Try Again

I'm a little scared today. Lots of things are accumulating on my to-do list and not that many are getting done. And when I try to get some things done, something happens and I just can cross it out of my list. Today it was Imagestation. I use it to store and distribute my pictures. I was adding the pictures from yesterday's hike (more about it below) when suddenly I get a Mason error! Something like not being able to cat a file. Very ugly error - made me a little scared about using the service. However, there was one thing I liked about it: I went to the help page, clicked on "live chat" and suddenly I was talking to someone that just told me that they were going through some maintenance right now and that I should try it again in the morning.

Alright, now about the hike on Sunday... I went with some friends from Jconnect to Oyster Dome. It was a little tough - 8 miles both ways, ~12 km - elevation gain of 2,200 ft, ~700m - in other words: 4 miles going up and then 4 miles going down. My legs are a little sore, but the view was worth it! Drop me an email that I'll send you an invite to see the album and you can see for yourself (although the pictures don't really make justice to the great experience that was seeing it all).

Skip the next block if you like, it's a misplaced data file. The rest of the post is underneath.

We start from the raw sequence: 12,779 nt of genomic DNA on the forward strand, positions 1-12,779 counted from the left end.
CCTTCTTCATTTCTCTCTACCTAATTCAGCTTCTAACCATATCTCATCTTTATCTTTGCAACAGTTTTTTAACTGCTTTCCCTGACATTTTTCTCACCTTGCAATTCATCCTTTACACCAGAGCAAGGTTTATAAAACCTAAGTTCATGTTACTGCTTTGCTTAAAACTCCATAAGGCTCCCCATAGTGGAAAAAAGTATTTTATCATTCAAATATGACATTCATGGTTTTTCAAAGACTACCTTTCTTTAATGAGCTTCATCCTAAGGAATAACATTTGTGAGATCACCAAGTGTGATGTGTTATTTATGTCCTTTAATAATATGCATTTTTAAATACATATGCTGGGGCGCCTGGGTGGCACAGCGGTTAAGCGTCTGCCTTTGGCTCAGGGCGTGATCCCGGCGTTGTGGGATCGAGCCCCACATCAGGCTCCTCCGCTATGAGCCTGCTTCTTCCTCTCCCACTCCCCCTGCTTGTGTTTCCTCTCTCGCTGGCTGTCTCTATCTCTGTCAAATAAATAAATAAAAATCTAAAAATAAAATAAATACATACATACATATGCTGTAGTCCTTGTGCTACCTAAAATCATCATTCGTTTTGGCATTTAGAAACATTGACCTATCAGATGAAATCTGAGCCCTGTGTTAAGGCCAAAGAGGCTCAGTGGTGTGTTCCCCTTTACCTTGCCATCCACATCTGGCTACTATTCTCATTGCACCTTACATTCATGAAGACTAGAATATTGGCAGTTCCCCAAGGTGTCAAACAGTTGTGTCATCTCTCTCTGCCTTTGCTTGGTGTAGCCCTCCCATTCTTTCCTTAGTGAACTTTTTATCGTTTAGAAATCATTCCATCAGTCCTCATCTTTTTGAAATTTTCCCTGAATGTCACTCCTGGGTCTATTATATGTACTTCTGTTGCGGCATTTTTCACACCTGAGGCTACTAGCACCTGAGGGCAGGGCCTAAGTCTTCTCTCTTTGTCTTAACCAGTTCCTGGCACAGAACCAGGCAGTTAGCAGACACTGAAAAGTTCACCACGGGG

There were two interesting things that I've learned in the hike:

1) People like to take their dogs on long hikes. Lots of dogs going around!
2) They are trying to protect that area from logging! Logging is actually a very interesting money source for the government, so they reserve some areas to be logged from time to time. Walking around we saw traces of the last time they logged the area and left it pretty much bare - about 70-100 years ago! Now they won't be cleaning it all, but will leave some empty spots all over.

I guess that's all I have to report. Maybe this and a link to an interesting but sad article that a friend sent to me today:

The Social Life of Paper, published in the New Yorker in 2002. This was written by Malcolm Gladwell, the author of Blink and The Tipping Point, two very famous books that are not too bad.

Saturday, February 18, 2006


As you must have seen (if anybody actually reads my blog - not blaming anybody, it's just that I haven't been posting anything lately), I have added something to my side bar under the Pheromone Trail part. I found about it randomly going around some blogs the other day and I was interested in knowing what it was going to say about my blog. But, so far, nothing. I'm not sure if it is by date, or if it doesn't like my RSS feed, or maybe it's just broken. I'll wait a week (that sometimes may turn into a month with my level of updates on my blog) until I just give up.